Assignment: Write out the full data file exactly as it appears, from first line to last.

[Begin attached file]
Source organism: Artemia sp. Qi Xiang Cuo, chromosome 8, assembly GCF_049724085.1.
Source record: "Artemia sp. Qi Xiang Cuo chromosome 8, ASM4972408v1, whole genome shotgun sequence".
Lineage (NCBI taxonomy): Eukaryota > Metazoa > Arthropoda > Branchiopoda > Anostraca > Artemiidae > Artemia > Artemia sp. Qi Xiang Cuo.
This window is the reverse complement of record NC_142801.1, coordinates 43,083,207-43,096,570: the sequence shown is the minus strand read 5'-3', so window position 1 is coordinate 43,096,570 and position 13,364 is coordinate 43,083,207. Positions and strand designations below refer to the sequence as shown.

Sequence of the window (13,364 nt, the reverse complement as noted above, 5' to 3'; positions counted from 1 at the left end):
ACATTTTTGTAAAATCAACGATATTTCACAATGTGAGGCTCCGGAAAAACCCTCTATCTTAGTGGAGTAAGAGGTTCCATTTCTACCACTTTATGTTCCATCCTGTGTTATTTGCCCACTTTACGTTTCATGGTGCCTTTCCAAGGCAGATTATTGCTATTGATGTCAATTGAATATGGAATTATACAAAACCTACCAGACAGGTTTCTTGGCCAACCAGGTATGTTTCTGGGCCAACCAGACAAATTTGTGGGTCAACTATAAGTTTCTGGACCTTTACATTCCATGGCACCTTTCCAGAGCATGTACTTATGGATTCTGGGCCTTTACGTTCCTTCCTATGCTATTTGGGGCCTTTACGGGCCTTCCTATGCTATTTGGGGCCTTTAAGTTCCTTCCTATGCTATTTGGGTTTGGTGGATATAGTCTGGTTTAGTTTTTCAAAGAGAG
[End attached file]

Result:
Source organism: Artemia sp. Qi Xiang Cuo, chromosome 8, assembly GCF_049724085.1.
Source record: "Artemia sp. Qi Xiang Cuo chromosome 8, ASM4972408v1, whole genome shotgun sequence".
Lineage (NCBI taxonomy): Eukaryota > Metazoa > Arthropoda > Branchiopoda > Anostraca > Artemiidae > Artemia > Artemia sp. Qi Xiang Cuo.
This window is the reverse complement of record NC_142801.1, coordinates 43,083,207-43,096,570: the sequence shown is the minus strand read 5'-3', so window position 1 is coordinate 43,096,570 and position 13,364 is coordinate 43,083,207. Positions and strand designations below refer to the sequence as shown.

Sequence of the window (13,364 nt, the reverse complement as noted above, 5' to 3'; positions counted from 1 at the left end):
ACATTTTTGTAAAATCAACGATATTTCACAATGTGAGGCTCCGGAAAAACCCTCTATCTTAGTGGAGTAAGAGGTTCCATTTCTACCACTTTATGTTCCATCCTGTGTTATTTGCCCACTTTACGTTTCATGGTGCCTTTCCAAGGCAGATTATTGCTATTGATGTCAATTGAATATGGAATTATACAAAACCTACCAGACAGGTTTCTTGGCCAACCAGGTATGTTTCTGGGCCAACCAGACAAATTTGTGGGTCAACTATAAGTTTCTGGACCTTTACATTCCATGGCACCTTTCCAGAGCATGTACTTATGGATTCTGGGCCTTTACGTTCCTTCCTATGCTATTTGGGGCCTTTACGGGCCTTCCTATGCTATTTGGGGCCTTTAAGTTCCTTCCTATGCTATTTGGGTTTGGTGGATATAGTCTGGTTTAGTTTTTCAAAGAGAG